Despite Stay At Home Measures, Creativity and Community Are Thriving In The Play Program
COVID-19 has affected us all. But its impacts on us are not equal.
Here in Canada, COVID-19 will have disproportionate impacts on children and families in Indigenous communities, who experience limited access to health services and mental health programs compared to their non-Indigenous peers. The social isolation caused by COVID-19 will only deepen mental health and well-being impacts to Indigenous children and youth.
Many Community Mentors (CMs) in Right To Play’s Promoting Life-skills in Aboriginal Youth (PLAY) program have been designated essential workers by their communities because of the critical role they play in supporting child and youth health and well-being. The creative and innovative ways that CMs have responded to these new challenges has ensured that vital local programming continues to build community resilience and capacity in response to the short- and long-term effects of COVID-19.
Reaching children and youth in the community is one of the biggest challenges while social distancing measures are in effect. Carrie, the CM for Aamjiwnaang First Nation, is currently trying several different forms of communication with her program participants. “Everyone here is playing Roblox (an online game). I want to try and see if I can talk to them on it [using the chat function],” Carrie explained. She already had a Facebook group with parents and their kids, but the parents are the most active ones in the group. So Carrie also created a Houseparty and TikTok account to talk to the kids directly on the platforms they like to use.
Carrie’s persistence is paying off; she’s been running daily activities with consistent participation since the switch to remote programming began. “It’s actually been a positive in a way because some of the kids who stopped coming to in-person programming have returned now that it’s all remote,” Carrie mused. “The shyer kids who might have been intimidated being in a big group have really been enjoying this new way to participate.”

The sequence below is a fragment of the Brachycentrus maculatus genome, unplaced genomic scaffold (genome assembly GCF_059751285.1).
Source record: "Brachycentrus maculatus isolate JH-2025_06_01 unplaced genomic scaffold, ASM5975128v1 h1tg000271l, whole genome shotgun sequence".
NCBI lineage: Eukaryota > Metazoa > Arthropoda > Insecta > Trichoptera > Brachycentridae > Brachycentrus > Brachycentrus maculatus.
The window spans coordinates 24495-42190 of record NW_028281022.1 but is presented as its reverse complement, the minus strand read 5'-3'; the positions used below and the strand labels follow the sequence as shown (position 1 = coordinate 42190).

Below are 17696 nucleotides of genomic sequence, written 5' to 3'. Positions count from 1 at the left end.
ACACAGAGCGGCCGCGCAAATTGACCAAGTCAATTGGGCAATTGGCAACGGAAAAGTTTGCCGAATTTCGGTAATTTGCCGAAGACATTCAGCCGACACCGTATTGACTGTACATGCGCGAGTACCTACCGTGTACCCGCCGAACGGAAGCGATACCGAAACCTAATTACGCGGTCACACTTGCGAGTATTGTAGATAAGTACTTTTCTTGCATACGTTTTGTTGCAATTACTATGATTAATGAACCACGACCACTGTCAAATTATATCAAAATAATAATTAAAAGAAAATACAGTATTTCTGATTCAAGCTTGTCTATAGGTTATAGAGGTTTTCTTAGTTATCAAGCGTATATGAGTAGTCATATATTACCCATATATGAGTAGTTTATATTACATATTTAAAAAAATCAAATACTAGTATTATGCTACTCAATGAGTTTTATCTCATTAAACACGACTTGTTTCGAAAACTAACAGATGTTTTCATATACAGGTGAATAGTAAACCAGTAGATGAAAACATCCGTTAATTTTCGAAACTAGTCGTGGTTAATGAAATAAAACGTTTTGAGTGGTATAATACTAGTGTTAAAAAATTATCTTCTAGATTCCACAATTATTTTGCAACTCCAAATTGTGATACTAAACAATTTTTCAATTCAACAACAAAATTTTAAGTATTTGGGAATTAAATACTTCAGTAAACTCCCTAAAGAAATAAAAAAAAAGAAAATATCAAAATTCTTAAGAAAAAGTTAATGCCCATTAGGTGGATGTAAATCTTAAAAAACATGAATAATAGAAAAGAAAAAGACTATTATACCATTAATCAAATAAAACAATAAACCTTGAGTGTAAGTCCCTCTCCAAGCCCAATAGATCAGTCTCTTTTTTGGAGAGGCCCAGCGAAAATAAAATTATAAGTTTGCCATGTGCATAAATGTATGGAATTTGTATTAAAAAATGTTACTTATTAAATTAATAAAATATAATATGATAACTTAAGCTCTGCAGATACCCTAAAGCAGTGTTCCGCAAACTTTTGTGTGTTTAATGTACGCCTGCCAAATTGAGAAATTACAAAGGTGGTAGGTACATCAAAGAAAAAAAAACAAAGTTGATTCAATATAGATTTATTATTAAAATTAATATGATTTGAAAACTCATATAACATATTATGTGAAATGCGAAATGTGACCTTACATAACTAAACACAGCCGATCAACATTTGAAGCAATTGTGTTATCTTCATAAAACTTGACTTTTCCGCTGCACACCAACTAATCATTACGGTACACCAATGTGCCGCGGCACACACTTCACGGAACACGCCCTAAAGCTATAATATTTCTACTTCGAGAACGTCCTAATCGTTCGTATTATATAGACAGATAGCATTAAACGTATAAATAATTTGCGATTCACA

And Carrie found even more success getting whole families involved in the fun. Every day she posts a different ‘challenge’ for kids to complete. They get an entry for weekly prizes with every picture or video they share of themselves doing the challenge. A bonus entry is given if their family was involved. “I had one family build a mini putt course in their backyard!” Carrie shared. “I try to do a mix of cultural, active, and creative challenges so there’s something for everyone.” She’s even done a Friday Family Challenge where families submitted a photo recreation of their favourite scene in a movie, and virtual paint nights.
Carrie knows that her youth program provides an important sense of routine and consistency for the youth of Aamjiwnaang First Nation within the wider community response to COVID-19. “We’re not together, but we’re still hanging out,” Carrie explained. She asked youth to create a post-COVID bucket list jar to fill with things they felt like they were missing out on because of safety measures. That way, when restrictions ease, they have a list - like visiting grandparents, camping, or seeing friends - that they can look forward to. “It’s a really good way to change the mindset from ‘I wish I could do this’ to ‘I can’t wait to do that again.’”
Carrie’s sister works as the Language and Culture Administrator on the reserve. Over the coming weeks, they plan to record videos of Carrie’s sister reading Ojibwe stories, and host live games in Ojibwe on Zoom to share in the Facebook group. Carrie also wants to re-start an initiative called Mental Health Mondays with her co-worker Megan, the Youth Mental Wellness Worker, to address the unique impact of COVID-19 on the community’s youth.
Personally, music has been a big part of how Carrie’s been coping over the past few months. She bought her first guitar recently and regularly finds inspiration in a musical Facebook group called Quarantine Sessions. “Programming keeps me pretty busy, but I still have more free time now than I did before,” Carrie explained. “I’ve borrowed my dad’s guitar for years. Now that I have my own though, I play more often and it really helps.”
For 10 years, Right To Play has partnered with Indigenous communities and organizations across Canada to support programs that focus on mental well-being, self-care, healthy coping strategies and life-skill development. During the pandemic, Right To Play continues to support over 85 PLAY partners with virtual trainings, coaching and activities that can be played by children, youth and families in their homes.